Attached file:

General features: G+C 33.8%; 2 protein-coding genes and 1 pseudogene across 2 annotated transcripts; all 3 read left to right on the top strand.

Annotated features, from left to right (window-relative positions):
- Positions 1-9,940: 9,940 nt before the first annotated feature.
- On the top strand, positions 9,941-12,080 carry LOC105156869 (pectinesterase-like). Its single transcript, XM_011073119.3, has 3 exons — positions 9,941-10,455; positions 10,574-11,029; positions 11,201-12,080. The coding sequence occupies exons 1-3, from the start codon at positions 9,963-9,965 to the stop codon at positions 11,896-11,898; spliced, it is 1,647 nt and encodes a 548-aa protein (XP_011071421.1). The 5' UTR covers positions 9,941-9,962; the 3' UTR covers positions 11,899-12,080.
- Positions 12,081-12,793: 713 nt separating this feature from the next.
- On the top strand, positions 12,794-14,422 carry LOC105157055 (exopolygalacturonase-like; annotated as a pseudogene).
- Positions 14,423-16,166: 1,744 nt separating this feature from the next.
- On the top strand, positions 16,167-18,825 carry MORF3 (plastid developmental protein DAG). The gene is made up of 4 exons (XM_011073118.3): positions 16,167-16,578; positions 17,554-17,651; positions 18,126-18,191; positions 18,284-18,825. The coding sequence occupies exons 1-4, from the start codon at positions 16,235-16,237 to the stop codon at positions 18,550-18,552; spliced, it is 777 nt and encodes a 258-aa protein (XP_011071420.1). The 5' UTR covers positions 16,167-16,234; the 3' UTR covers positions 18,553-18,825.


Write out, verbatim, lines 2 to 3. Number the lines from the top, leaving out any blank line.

Annotated features, from left to right (window-relative positions):
- Positions 1-9,940: 9,940 nt before the first annotated feature.